It may be that for some reason this young woman likes to think of herself as a small furry creature. But let us leave that aside - even as we can step delicately over the question of whether Animal and her fellows are warriors for freedom and truth or a bunch of overgrown adolescents. The interesting thing is not so much the name she has picked as the fact that she has chosen just one.
There is something disturbing about people who present themselves to the rest of us using only one name. Of course, we are used to it in the world of music with Madonna, Sting and Prince, though the latter has leapfrogged from a single word and, omitting entirely the letter stage (remember 007's M), gone straight to a mere squiggle. It has even crossed to the classical world with the much promoted wet-T-shirted violinist Vanessa-Mae.
But if it tells of marketing it also speaks of a consuming arrogance - not just the manical egotism of someone like Christo, the German wrap- artist whose ambitions enfold entire buildings, but just as aptly the righteous moral certitude of a road protester.
There is historical precedent. The greatest exponents of the single name are those who inherit the device and with it, notionally at least, the trappings of power. Prince Edward may style himself Ed Windsor in the theatrical world but his fellow royals all still sign themselves with a single name. Monarchs always have. And from Hirohito to Hannibal those who have exercised power in whatever fashion have been know to their fellows by one name only.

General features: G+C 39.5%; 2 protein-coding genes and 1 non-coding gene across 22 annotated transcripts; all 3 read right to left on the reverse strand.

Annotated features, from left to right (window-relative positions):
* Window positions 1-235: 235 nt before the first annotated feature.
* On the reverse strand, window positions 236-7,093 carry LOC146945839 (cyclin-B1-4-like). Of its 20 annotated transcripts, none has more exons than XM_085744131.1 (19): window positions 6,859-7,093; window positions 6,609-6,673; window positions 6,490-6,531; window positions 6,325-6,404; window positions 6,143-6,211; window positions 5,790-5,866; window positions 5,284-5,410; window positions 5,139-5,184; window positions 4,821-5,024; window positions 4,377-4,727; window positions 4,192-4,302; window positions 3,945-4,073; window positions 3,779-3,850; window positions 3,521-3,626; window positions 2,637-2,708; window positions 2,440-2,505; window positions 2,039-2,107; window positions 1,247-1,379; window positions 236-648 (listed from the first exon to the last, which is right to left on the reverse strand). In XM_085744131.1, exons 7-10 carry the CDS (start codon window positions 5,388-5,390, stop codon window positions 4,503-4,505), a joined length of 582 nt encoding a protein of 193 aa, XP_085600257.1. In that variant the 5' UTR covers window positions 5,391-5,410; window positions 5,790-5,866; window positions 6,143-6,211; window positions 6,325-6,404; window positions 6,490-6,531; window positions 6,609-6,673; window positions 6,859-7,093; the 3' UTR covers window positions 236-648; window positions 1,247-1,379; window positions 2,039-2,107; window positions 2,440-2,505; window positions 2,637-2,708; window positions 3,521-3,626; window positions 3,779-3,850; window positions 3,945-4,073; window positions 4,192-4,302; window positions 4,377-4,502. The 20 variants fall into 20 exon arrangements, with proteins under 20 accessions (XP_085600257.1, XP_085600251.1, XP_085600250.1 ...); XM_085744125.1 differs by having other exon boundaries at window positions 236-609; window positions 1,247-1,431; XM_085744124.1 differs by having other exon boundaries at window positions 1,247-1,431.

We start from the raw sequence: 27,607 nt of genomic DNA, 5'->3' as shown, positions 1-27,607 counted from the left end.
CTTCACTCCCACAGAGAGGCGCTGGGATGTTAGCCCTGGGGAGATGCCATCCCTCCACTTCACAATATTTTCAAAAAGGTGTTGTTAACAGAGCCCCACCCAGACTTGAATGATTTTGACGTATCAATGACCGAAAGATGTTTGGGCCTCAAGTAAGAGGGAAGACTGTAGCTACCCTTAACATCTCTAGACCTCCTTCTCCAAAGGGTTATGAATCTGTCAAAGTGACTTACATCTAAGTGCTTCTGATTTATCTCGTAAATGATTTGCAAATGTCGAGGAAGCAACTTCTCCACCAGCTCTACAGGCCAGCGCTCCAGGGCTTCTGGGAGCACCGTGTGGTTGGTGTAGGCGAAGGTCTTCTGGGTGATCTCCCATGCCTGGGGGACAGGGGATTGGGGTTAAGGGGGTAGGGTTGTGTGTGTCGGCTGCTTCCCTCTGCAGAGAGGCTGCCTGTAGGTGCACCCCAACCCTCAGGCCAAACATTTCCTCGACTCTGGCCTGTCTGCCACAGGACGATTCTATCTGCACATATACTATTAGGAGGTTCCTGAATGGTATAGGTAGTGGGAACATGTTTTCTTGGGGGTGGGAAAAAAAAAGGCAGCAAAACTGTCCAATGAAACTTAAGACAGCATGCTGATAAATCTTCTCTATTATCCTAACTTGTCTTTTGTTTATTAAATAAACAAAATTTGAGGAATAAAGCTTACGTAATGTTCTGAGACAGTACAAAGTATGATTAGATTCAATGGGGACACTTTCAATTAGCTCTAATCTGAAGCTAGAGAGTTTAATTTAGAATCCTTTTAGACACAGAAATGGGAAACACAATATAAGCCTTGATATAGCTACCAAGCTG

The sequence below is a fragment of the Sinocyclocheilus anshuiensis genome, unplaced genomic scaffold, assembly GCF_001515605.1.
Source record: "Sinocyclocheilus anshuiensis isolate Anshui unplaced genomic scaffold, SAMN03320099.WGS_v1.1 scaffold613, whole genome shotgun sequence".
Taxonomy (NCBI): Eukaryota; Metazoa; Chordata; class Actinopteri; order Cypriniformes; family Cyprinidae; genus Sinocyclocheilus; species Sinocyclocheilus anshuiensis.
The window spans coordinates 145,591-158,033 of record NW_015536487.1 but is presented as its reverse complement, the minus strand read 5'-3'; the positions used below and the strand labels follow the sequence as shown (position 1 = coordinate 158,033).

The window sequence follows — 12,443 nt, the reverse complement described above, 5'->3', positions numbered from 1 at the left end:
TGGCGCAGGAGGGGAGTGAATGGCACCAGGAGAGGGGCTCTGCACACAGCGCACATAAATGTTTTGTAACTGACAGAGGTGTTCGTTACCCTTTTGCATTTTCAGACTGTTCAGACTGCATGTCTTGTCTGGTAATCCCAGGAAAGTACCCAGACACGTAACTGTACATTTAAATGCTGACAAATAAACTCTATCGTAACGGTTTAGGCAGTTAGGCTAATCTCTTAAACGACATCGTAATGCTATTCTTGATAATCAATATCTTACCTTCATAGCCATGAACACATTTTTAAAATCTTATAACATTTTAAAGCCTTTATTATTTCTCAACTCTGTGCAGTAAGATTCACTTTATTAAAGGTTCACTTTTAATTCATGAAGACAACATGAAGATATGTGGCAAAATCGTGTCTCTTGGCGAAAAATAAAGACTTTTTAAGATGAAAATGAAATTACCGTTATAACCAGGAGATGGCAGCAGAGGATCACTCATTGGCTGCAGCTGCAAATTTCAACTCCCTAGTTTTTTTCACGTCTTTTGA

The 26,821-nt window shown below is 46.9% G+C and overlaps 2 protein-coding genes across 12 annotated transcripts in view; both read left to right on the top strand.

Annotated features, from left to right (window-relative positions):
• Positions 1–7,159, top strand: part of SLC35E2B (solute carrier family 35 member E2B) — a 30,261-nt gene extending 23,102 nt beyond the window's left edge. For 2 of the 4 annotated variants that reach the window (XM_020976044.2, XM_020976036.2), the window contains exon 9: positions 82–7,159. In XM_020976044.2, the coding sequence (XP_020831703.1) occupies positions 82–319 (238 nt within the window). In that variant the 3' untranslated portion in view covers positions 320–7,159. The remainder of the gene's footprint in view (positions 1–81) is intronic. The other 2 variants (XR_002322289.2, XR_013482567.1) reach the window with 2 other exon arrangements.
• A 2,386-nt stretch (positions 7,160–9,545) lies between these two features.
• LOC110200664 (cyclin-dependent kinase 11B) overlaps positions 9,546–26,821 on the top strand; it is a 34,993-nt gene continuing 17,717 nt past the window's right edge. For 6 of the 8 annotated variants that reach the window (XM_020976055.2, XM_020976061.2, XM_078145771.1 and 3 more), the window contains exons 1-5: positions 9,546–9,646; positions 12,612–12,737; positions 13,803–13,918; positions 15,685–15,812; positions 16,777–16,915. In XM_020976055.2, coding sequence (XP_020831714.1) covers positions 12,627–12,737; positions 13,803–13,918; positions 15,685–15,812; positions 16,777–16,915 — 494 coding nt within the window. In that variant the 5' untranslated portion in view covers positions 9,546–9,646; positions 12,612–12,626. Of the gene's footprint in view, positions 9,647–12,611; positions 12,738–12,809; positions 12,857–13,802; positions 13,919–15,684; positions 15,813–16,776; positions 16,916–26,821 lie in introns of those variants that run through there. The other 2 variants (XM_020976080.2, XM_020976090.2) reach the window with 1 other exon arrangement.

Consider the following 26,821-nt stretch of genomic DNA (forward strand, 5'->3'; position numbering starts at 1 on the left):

It is OK for foreigners just to have one name. In Brazil footballers (Pele, Emerson, Juninho) have just one, and in Indonesia almost everyone (Sukarno, Suharto, etc) is so limited.
History, also, makes a difference. In earlier epochs everyone managed with just the one name. No one in the Bible has two, not even Jesus himself. God, ineffably enough, goes further. He does not even have the one. Originally the Hebraic Yahweh was spelled YHWH for the full name was too sacred to be used.
Perhaps our mono-nomers have a new motive. In traditional magic, control was obtained over others by discovering their name. Those who devise our social security regulations may work on a similar principle. Or is that too venal a thought?Reuse content